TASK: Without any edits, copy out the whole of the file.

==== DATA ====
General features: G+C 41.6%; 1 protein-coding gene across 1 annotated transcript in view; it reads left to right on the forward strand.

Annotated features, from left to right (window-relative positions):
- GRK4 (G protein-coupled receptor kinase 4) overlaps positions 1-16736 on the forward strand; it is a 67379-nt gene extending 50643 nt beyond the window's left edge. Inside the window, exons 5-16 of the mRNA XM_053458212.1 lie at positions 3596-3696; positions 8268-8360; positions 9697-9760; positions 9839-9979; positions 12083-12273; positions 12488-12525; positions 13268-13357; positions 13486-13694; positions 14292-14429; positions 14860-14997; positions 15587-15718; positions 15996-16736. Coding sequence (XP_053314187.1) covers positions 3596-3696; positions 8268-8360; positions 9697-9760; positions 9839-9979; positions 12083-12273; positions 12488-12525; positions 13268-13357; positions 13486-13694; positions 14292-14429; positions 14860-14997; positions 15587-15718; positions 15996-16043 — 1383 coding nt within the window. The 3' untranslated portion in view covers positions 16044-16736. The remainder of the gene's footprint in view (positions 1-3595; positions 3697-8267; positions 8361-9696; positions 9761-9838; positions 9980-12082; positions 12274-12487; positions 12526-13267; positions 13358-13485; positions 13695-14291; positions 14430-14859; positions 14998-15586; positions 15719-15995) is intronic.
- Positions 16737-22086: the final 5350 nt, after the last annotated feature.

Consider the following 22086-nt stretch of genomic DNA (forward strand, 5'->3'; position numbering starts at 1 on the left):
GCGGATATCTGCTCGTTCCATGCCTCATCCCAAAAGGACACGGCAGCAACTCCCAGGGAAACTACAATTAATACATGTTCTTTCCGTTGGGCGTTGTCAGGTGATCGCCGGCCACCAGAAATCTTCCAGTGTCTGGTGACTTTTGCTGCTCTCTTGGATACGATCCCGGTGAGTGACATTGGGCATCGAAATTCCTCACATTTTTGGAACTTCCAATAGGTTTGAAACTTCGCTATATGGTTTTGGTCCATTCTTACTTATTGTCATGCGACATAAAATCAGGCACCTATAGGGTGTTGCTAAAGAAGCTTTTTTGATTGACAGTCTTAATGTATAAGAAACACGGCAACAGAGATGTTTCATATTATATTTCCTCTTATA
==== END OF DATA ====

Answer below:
General features: G+C 41.6%; 1 protein-coding gene across 1 annotated transcript in view; it reads left to right on the forward strand.

Annotated features, from left to right (window-relative positions):
- GRK4 (G protein-coupled receptor kinase 4) overlaps positions 1-16736 on the forward strand; it is a 67379-nt gene extending 50643 nt beyond the window's left edge. Inside the window, exons 5-16 of the mRNA XM_053458212.1 lie at positions 3596-3696; positions 8268-8360; positions 9697-9760; positions 9839-9979; positions 12083-12273; positions 12488-12525; positions 13268-13357; positions 13486-13694; positions 14292-14429; positions 14860-14997; positions 15587-15718; positions 15996-16736. Coding sequence (XP_053314187.1) covers positions 3596-3696; positions 8268-8360; positions 9697-9760; positions 9839-9979; positions 12083-12273; positions 12488-12525; positions 13268-13357; positions 13486-13694; positions 14292-14429; positions 14860-14997; positions 15587-15718; positions 15996-16043 — 1383 coding nt within the window. The 3' untranslated portion in view covers positions 16044-16736. The remainder of the gene's footprint in view (positions 1-3595; positions 3697-8267; positions 8361-9696; positions 9761-9838; positions 9980-12082; positions 12274-12487; positions 12526-13267; positions 13358-13485; positions 13695-14291; positions 14430-14859; positions 14998-15586; positions 15719-15995) is intronic.
- Positions 16737-22086: the final 5350 nt, after the last annotated feature.

Consider the following 22086-nt stretch of genomic DNA (forward strand, 5'->3'; position numbering starts at 1 on the left):
GCGGATATCTGCTCGTTCCATGCCTCATCCCAAAAGGACACGGCAGCAACTCCCAGGGAAACTACAATTAATACATGTTCTTTCCGTTGGGCGTTGTCAGGTGATCGCCGGCCACCAGAAATCTTCCAGTGTCTGGTGACTTTTGCTGCTCTCTTGGATACGATCCCGGTGAGTGACATTGGGCATCGAAATTCCTCACATTTTTGGAACTTCCAATAGGTTTGAAACTTCGCTATATGGTTTTGGTCCATTCTTACTTATTGTCATGCGACATAAAATCAGGCACCTATAGGGTGTTGCTAAAGAAGCTTTTTTGATTGACAGTCTTAATGTATAAGAAACACGGCAACAGAGATGTTTCATATTATATTTCCTCTTATA